May 11, 2009

To the Barricades, Mes Amis!

The French are revolting!

In Provence, at least, a revolution is afoot. The winemakers there are protesting a recent decision by the EU that would allow for the manufacture of rosé by blending red wine into white. This instead of the traditional approach of leaving pressed juice on the skins just long enough to stain them gris.

This is a prime example of the kind of thing that would totally piss me off if I cared about this kind of thing.

Because I don't think the issue is merely semantic. I think the Provencal have a point. I think rosé should mean something (so then perhaps it is merely semantic?). Rosé should mean you've allowed for a brief interval of staining maceration. It should mean you're old-school. It should not mean you've poured a little red wine into a lot of white wine to make it pink. If the point is merely pinkness then let's use drops of Red Dye #2, put an animal on the label and call it day.

But at the Lab were are not calling it a day. We are saying no to blended pinkness.

As a show of solidarity, we're drinking a true rosé, Robert Sinskey's Vin Gris of Pinot Noir, 2008.

(ed note: if you've noticed the last few posts all share a theme of "elaborately justifying what we're drinking at the Lab," well, then, you are paying close attention. Nice work by you.)

The nose on the Sinskey rosé is almost startling. It's fresh and bright, and smells exactly like ripe strawberries at first, then turns more vinous with time in the air. In the mouth, the wine almost floats. This is what liquid rose petals from some exotic bloom might taste like, mixed with Bing cherry essence and hints of pomelo acid. And it's all held aloft by a poignant minerality that lingers achingly on the finish. But the best part of all is the color. It's an elegant, almost coppery, hue of salmon pink. This is stunning wine.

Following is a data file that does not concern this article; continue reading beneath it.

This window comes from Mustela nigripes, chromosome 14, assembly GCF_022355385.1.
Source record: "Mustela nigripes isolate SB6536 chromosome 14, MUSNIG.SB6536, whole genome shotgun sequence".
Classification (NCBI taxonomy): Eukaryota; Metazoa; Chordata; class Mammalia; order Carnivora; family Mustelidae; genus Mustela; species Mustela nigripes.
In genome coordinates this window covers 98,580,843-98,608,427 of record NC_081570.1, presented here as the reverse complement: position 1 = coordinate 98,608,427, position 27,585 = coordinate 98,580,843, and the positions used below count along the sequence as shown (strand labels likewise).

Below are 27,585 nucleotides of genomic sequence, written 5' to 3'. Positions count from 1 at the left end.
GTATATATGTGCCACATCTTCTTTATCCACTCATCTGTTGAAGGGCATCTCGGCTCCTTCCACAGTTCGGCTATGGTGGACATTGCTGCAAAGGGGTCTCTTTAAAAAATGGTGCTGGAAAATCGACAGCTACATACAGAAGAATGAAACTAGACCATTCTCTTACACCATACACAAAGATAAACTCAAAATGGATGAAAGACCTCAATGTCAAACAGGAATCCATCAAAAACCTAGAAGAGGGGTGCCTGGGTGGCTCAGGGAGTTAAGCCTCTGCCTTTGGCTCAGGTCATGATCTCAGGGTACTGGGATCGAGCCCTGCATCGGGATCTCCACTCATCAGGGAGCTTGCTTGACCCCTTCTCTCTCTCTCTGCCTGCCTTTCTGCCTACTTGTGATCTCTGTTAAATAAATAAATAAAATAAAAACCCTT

It might be worth fighting for.

6 comments:

Brooklynguy said...

My favorite American rose without any question. Always excellent - complex and interesting wine, and also refreshing and great with food. Sort of a shame that the price has now climbed to over $35 here in NYC, as it begins to intrude on Bandol rose territory.

keep it up with the elaborate justifications. me like.

(cappreb)

Laboratory Chief said...

I knew I liked you.

But $35!? Kylog Yikes indeed!

I'm pretty sure I paid $19.99 at K&L Wines in Hollywood. However, that freight may also explain why there is no more in stock there.

Corkdork said...

Elaborate justifications are fine in my book -- it beats "hey, I was in my local Enomatic bar after a movie, and decided to taste some whites."

Oh, wait. I've used that excuse.

Laboratory Chief said...

CD,
Any justification that uses the word "enomatic" qualifies as elaborate.

Nice work.

Anonymous said...

As we like to say in England, France is a beautiful country with wonderful architecture, amazing food, great wine and fantastic art, it's just too bad it is full of the French...

I can't believe the French would allow Rose to be redefined as a blend of red and white wines, sacreligious !

I just had a fantastic Provencal Rose from Dom. Ott (Chateau de Selles). I highly recommend it !

hamish cameron said...

i concur!